A former school teacher in another state claimed that she was discriminated against due to being white. She therefore filed a lawsuit against her employer and recently was awarded over $4.3 million in the suit. Employees in New York who are mistreated because of their race have the right to fight back through the civil court system.
The woman involved in the out-of-state case had been a teacher for nine years for a state school that focused on youth services before being terminated in 2012. That is when she filed a suit against the state's social services department, which oversees the school. She also specifically named three agency supervisors as defendants.
In her suit, the woman claimed that a black supervisor at the state school sexually harassed her and racially discriminated against her. For instance, the woman was told that she was not capable of teaching black children since she was an old white woman from the suburbs. However, following a trial that lasted a week, a jury returned the verdict of more than $4.3 million.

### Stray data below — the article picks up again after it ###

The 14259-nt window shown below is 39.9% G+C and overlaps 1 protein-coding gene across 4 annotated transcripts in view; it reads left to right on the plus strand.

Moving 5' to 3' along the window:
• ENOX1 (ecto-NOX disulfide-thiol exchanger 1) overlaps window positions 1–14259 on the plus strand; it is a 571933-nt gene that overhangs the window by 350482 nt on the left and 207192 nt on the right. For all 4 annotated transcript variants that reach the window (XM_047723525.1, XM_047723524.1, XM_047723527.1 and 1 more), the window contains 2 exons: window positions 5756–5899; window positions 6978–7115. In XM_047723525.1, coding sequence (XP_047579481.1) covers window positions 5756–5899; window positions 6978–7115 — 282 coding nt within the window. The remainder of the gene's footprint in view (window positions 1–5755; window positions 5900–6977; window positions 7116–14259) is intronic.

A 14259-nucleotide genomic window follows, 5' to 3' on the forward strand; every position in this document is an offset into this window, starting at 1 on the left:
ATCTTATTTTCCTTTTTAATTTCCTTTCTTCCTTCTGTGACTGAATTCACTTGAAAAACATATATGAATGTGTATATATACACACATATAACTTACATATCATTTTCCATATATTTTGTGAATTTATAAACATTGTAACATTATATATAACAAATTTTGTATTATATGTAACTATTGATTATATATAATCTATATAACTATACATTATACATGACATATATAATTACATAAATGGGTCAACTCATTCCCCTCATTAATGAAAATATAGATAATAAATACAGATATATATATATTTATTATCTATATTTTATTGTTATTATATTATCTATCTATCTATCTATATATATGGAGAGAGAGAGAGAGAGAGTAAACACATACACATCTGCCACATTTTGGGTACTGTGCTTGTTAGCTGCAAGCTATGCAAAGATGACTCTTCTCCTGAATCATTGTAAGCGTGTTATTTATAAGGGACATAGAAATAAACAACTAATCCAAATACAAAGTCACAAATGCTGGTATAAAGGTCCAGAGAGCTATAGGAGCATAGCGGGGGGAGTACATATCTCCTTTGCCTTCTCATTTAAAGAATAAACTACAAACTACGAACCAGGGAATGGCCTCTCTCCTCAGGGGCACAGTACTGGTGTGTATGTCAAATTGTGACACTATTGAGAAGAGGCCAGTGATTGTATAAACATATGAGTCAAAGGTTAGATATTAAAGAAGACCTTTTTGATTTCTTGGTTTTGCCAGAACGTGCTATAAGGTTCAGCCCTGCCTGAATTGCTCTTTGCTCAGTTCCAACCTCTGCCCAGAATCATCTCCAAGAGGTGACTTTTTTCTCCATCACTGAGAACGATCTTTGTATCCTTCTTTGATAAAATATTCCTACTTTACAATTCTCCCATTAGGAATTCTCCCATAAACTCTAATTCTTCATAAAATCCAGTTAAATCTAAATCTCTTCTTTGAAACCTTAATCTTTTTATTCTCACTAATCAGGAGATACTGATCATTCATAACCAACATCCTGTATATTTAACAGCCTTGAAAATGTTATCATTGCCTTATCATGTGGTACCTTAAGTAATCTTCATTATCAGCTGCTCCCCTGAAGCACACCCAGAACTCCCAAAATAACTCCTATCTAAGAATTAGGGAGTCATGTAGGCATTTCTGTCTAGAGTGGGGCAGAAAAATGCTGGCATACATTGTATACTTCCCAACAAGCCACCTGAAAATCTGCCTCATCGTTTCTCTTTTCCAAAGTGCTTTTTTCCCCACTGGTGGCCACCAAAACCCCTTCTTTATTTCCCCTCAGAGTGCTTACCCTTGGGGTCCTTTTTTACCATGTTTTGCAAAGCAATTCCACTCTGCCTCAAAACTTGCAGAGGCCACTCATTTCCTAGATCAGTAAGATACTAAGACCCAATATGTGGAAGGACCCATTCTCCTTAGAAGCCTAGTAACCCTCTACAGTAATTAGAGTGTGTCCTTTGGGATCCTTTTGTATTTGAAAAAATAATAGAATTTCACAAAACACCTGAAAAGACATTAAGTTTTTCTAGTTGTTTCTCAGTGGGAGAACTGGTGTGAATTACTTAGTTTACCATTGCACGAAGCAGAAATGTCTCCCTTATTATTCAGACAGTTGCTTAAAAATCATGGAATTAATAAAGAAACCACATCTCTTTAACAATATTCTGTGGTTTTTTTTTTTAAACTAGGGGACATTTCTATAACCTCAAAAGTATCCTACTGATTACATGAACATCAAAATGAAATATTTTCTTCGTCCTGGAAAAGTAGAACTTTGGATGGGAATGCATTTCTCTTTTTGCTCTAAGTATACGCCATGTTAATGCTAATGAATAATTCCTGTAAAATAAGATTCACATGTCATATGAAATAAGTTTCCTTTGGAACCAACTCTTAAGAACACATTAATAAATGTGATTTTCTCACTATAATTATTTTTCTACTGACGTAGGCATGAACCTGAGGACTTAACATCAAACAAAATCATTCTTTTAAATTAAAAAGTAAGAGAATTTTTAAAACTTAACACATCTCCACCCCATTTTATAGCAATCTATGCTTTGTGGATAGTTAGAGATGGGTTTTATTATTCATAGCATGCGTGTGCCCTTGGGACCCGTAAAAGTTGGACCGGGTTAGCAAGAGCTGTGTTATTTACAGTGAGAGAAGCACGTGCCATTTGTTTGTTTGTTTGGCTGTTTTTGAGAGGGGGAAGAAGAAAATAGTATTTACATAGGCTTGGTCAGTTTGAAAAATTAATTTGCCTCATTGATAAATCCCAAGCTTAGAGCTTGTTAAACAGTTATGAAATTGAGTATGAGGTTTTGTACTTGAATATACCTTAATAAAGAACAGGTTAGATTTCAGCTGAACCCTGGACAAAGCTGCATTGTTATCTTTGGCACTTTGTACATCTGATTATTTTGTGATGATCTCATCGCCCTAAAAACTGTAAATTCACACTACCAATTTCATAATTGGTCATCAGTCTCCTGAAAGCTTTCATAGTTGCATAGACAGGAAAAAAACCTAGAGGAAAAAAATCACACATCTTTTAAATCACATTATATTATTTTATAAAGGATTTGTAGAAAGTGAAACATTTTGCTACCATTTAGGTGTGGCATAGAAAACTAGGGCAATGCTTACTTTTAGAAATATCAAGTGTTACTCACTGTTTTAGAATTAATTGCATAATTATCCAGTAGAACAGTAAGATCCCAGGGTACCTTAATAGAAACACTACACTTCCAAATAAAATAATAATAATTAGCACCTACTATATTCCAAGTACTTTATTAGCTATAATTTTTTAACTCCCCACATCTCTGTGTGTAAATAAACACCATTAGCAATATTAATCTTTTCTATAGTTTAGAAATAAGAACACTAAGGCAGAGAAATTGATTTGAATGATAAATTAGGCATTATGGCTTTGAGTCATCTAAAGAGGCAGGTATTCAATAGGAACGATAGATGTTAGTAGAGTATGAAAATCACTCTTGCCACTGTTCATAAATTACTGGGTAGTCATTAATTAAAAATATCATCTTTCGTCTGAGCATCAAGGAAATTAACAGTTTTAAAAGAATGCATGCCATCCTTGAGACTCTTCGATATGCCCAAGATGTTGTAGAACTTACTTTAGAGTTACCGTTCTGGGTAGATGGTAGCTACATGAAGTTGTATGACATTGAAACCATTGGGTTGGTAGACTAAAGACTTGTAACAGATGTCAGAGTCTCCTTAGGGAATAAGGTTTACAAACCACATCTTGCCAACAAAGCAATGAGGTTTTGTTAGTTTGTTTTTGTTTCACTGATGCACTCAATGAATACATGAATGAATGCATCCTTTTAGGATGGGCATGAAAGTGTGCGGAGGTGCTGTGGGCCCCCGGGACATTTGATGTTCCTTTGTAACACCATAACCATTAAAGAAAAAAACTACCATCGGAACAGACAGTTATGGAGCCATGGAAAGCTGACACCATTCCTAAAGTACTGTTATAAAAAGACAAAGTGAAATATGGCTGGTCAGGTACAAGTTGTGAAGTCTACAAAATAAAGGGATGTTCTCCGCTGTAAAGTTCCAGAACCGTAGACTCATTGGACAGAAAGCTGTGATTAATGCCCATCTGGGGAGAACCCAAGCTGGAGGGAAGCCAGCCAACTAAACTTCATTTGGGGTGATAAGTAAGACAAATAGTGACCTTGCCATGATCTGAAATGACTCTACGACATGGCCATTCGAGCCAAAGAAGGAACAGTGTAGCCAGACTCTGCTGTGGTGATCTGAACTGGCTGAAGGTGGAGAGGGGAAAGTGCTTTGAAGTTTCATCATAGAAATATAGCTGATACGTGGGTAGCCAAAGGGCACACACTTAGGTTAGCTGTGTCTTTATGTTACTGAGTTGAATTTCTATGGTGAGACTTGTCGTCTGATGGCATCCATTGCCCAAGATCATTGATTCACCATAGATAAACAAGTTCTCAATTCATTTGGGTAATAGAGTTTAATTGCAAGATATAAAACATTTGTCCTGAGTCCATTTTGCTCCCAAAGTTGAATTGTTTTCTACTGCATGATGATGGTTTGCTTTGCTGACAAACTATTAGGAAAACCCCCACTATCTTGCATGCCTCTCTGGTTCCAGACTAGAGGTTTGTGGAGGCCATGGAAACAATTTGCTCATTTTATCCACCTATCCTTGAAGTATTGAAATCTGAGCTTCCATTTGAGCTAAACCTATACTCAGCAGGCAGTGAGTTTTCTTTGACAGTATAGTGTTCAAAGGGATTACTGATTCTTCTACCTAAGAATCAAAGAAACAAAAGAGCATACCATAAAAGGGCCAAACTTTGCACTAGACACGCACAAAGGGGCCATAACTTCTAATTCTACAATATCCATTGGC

The verdict amount included compensatory damages totaling $750,000. It also included lost wages totaling $200,000 and emotional distress totaling $550,000. The remainder of the amount came in the form of punitive damages, for which the jury ended up awarding $100,000 more than that requested by the woman's attorney.
An employer in New York legally cannot discriminate or fire a worker simply because of the color of his or her skin. If this happens, the employer has violated federal law and may be held liable. An understanding of what facts need to be proved is paramount in order to prevail in this type of case.
Source: kansascity.com, "Woman fired because she is white wins discrimination suit", Ian Cummings and Glenn E. Rice, Aug. 1, 2017